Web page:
The reaction of attorneys where a client has made a payment into an incorrect banking account is often that the client was negligent. On closer examination, however, it may reveal that the attorney may have been negligent if the attorney had not properly safeguarded the information processed by the attorney or the information and communications technologies used in processing the information. Failure to implement appropriate information security may render the attorney guilty of contributory negligence. Indeed, the failure in security may be the primary or proximate cause of the loss suffered by the client.

Although the requirement for cyber competence and security has been in place in many jurisdictions and is mandated and enforced by Bar Associations and law societies around the world, there is no similar requirement placed on South African attorneys. With a few shining exceptions, South African attorneys do not pay much attention to information security. The result is often that information processed and communicated by attorneys is insecure and is easily accessed by criminals. There are several contributory factors:

  • The technology used by the attorneys is in itself insecure, alternatively is configured for convenience rather than security.
  • There are no documented policies or processes governing the use of the technology or that define information management and security.
  • Attorneys and their staff using the technology are not educated or aware of their information security responsibilities.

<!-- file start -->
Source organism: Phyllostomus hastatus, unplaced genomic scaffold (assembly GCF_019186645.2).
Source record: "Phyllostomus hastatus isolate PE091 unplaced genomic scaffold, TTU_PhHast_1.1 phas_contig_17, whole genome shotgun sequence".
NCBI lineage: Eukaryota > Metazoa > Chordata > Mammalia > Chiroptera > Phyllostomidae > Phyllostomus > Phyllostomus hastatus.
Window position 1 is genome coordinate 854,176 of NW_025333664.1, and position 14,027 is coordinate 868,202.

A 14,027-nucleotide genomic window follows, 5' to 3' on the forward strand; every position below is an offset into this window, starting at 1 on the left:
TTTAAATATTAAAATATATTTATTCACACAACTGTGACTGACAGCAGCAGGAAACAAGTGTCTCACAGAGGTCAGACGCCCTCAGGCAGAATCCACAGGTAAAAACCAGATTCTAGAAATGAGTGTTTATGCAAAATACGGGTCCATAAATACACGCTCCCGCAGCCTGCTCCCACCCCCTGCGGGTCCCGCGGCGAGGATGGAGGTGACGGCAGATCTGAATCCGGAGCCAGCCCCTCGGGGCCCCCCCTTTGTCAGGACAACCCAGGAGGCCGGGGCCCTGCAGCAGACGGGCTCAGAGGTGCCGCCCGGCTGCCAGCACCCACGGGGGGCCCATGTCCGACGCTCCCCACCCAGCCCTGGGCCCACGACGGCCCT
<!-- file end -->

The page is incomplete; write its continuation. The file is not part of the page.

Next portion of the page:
As a result of these failures, the attorney may not discharge the corporate responsibility to establish and maintain information security as required in terms of the Companies Act 71 of 2008 read with King IV Report on Corporate Governance or to establish the technical and organisational measures to prevent unauthorised access, loss or destruction of information. This obligation is an express stipulation of the Protection of Personal Information Act 4 of 2013, requiring that processors of personal information establish and maintain appropriate technical and organisational measures to protect the confidentiality and integrity of personal information. These failures I submit, are also a failure to comply with the professional duty of attorneys to ensure that their clients’ information remains secure and confidential.

Against this background, it is critical that attorneys fulfil their duty of care to clients by advising them of the potential for BEC. The communications must ensure that the client understands their responsibility to diligently ensure that payments are made to the correct bank account. In addition, attorneys must also understand that in order to avoid potential civil and criminal liability they too must fulfil their responsibility to establish and maintain a proper information security management system to protect their own information and that of their clients.

The Law Society of South Africa’s Cybersecurity helpdesk is headed by Anthony Pillay. Mr Pillay is currently the Acting Chief Executive Officer of the Law Society of South Africa.

This article was first published in De Rebus in 2018 (Sept) DR 35.